By Jeffrey Heller
JERUSALEM (Reuters) - Israel said on Tuesday it had granted legal status to three settlement outposts in the occupied West Bank, a move that could shore up the governing coalition but which drew sharp Palestinian and European criticism.
Israeli officials played down the decision taken by a ministerial committee late on Monday, rejecting accusations that the government had effectively created the first new Jewish settlements for more than 20 years.
The three outposts - Bruchin, Sansana and Rechelim - were built on land Israel declared "state-owned" in the West Bank, an area it captured in the 1967 war and which Palestinians want as part of a future state.
"The panel decided to formalize the status of the three communities ... which were established in the 1990s following the decisions of past governments," said a statement issued by Prime Minister Benjamin Netanyahu's office.
Most of the international community views all Jewish settlements in the West Bank as illegal. However, Israel distinguishes between settlements it has approved and the outposts which were never granted official authorization.
Some 350 settlers live in Bruchin and 240 in Rechelim, both in the northern part of the West Bank, while Sansana, with a population of 240, lies further to the south.
None of the outposts had been granted final Israeli legal status as formal communities.
Netanyahu, though politically strong, has faced questions within his own Likud party and other right-wing coalition partners about his commitment to settlement, especially after police three weeks ago evicted settlers from a building they said they had bought from a Palestinian in the city of Hebron.
Condemning the Israeli decision, Nabil Abu Rdainah, a spokesman for Palestinian President Mahmoud Abbas, said "Netanyahu has pushed things to a dead end yet again".
Germany's Foreign Minister Guido Westerwelle also criticized the Israeli move, saying Berlin had "pushed in talks with the Israeli side over the past days for this not to happen."
"I'm very worried about the plan to legalize Israeli settlements in the West Bank," said Westerwelle.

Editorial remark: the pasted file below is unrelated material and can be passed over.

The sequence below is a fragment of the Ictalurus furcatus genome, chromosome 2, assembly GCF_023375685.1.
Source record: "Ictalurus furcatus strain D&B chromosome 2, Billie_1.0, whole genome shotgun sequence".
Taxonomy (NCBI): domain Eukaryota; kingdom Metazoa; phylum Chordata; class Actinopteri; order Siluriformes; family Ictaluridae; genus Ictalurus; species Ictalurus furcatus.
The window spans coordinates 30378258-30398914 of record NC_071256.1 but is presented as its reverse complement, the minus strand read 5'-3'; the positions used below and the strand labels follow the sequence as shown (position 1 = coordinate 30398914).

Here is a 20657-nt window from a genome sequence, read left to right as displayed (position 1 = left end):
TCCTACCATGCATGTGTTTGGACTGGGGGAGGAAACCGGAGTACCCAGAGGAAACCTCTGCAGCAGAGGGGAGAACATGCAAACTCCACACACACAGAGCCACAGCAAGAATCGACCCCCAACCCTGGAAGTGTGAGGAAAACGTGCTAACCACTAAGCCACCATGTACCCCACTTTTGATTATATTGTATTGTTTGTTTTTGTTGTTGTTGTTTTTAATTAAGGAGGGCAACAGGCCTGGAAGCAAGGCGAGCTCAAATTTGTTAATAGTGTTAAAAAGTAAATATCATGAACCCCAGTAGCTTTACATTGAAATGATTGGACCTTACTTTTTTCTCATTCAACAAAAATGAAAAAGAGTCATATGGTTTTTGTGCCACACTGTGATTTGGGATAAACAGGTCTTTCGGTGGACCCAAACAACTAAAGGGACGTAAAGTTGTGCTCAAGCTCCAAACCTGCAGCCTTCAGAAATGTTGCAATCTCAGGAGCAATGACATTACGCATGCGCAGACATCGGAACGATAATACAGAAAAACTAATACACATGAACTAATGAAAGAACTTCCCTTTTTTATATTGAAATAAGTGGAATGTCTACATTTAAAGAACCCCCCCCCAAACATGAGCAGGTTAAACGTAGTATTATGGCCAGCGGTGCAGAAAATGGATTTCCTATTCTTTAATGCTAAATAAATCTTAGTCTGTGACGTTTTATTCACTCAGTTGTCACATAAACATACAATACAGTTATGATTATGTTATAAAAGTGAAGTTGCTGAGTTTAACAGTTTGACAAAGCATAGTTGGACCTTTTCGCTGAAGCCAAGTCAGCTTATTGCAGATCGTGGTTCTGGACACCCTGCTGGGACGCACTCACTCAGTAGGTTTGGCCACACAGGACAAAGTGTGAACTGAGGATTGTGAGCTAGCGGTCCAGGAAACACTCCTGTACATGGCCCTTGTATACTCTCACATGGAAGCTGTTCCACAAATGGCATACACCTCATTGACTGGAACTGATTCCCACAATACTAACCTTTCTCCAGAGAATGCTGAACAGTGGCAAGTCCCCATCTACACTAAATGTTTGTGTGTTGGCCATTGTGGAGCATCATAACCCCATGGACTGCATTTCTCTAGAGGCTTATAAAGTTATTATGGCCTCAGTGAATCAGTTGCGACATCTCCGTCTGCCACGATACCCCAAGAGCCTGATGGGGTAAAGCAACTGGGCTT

Palestinians are awaiting a formal response from Netanyahu to a letter they sent last week in which Abbas repeated his call for an end to all settlement activity. Peace talks have been frozen since 2010 over the issue.
For years, Israel has promised its main ally, the United States, that it will remove dozens of outposts but has done little to fulfil the pledge in the face of domestic political pressure.
Peace Now, an Israeli anti-settlement group, said the change of the three outposts' status marked the first time since 1990 that the Israeli government had established a new settlement, adding that the four-man committee did not have the authority to approve the change.
"The Netanyahu government is trying to deceive the public and hide its true policy," it said in a statement. "This announcement is against the Israeli interest of achieving peace and a two-state solution."
Separately, Netanyahu moved to patch up differences within his coalition over the future of a neighborhood threatened with demolition inside the West Bank settlement of Beit El.
The dispute over who owns the land on which five dwellings in the Ulpana neighborhood have been built, has exposed a fault line in the cabinet between members of Netanyahu's Likud party and his more centrist defense minister, Ehud Barak.
One right-wing cabinet member cautioned the coalition could fall if the homes were destroyed.
Israel has promised the Supreme Court, which is looking into Palestinian claims of ownership to the land, that it will evict the settlers in the disputed homes by May 1.
Barak, drawing criticism from several Likud ministers and legislators, has said the government would stand by that pledge.
But in an interview with Army Radio on Tuesday, Netanyahu said the government would seek a solution to the problem and ask the Supreme Court to push back the May 1 deadline.
(Additional reporting by Noah Barkin in Berlin, Naama Shilony in Jerusalem and Noah Browning in Ramallah; Editing by Andrew Osborn)